Multi-stage Image Builds with Docker

What and Why Behind Multistage Builds

In a Dockerfile, each statement adds up a new layer to the image. It could be counterproductive if you also build your application package when building your Docker image. This could increase the size of our docker images substantially. That’s when we need to leverage multi-stage builds feature.

Simply put, multistage builds are useful when we want to clean up and reduce the image size without keeping unwanted artifacts lying around in our image.

Let’s understand this through an example.

A Concrete Example

I have created a sample React app and 2 Dockerfiles to demonstrate this, namely, Dev.Dockerfile and Prod.Dockerfile

Typical Dockerfile without stages

Dev.Dockerfile

FROM node:13.13.0alpine
WORKDIR /app

COPY package.json ./
RUN npm install silent
RUN npm install react[email protected] g silent
COPY . ./

CMD [“npm”, “start”]

Let’s build and run this Docker image:

docker build -t multi-stage-demo:dev -f Dev.Dockerfile .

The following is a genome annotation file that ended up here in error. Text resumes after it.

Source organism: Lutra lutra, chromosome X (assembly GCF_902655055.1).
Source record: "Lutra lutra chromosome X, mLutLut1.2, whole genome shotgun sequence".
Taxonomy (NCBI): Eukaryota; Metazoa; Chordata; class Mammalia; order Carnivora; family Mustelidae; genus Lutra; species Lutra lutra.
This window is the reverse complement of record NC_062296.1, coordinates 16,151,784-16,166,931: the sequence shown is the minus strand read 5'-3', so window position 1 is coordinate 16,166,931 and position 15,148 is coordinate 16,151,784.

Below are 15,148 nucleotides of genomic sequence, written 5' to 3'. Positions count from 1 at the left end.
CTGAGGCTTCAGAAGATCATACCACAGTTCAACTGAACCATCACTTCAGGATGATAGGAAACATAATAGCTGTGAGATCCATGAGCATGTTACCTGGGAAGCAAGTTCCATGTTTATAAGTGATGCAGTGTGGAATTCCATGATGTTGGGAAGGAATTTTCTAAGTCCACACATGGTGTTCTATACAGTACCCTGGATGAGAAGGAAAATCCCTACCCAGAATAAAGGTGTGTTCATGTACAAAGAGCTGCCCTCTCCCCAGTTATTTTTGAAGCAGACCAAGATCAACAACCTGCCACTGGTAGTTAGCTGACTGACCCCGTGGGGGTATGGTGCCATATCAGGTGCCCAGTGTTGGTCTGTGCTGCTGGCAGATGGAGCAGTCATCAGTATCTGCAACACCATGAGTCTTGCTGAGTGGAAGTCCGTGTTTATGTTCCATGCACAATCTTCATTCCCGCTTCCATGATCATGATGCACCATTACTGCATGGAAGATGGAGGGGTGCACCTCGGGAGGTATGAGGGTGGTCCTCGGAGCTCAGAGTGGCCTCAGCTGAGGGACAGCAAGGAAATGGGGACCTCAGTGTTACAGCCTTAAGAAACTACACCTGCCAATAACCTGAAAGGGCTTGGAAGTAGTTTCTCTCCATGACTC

In the lightweight version, we use the same base image to build the application, but we are using nginx base image to run our application since we already have our application built.

Prod.Dockerfile

# Stage 1 – the build process
FROM node:13.13.0alpine as builddeps
WORKDIR /app

COPY package.json ./
RUN npm install silent
RUN npm install react[email protected] g silent
COPY . ./
RUN npm run build

# Stage 2 – the deploy process
FROM nginx
COPY from=builddeps /app/build /usr/share/nginx/html
EXPOSE 80
CMD [“nginx”, “-g”, “daemon off;”]

Here, you’d notice that we have two FROM directives. The first one will be used for the base image for building the application and the second one for the final image. The built binaries are copied over from the first image over to the second and we expose port 80 to the host.

Now, let’s give this a go and build it:

docker build -t multi-stage-demo:prod -f Prod.Dockerfile .

Time to check our image sizes

docker images | grep multi-stage-demo


If we compare dev to prod image, that’s a ~73% reduction! 😍This can also benefit you in reduced deployment times.

The Github repo with code is available here

Where to From Here?

There are some nice examples and best practices defined in the official Docker documentation.

For example, if your build contains several layers, you can order them from the less frequently changed (to ensure the build cache is reusable) to the more frequently changed:

Install tools you need to build your application
Install or update library dependencies
Generate your application

https://docs.docker.com/develop/develop-images/dockerfile_best-practices/

References

https://docs.docker.com/develop/develop-images/multistage-build/
https://docs.docker.com/develop/develop-images/dockerfile_best-practices/

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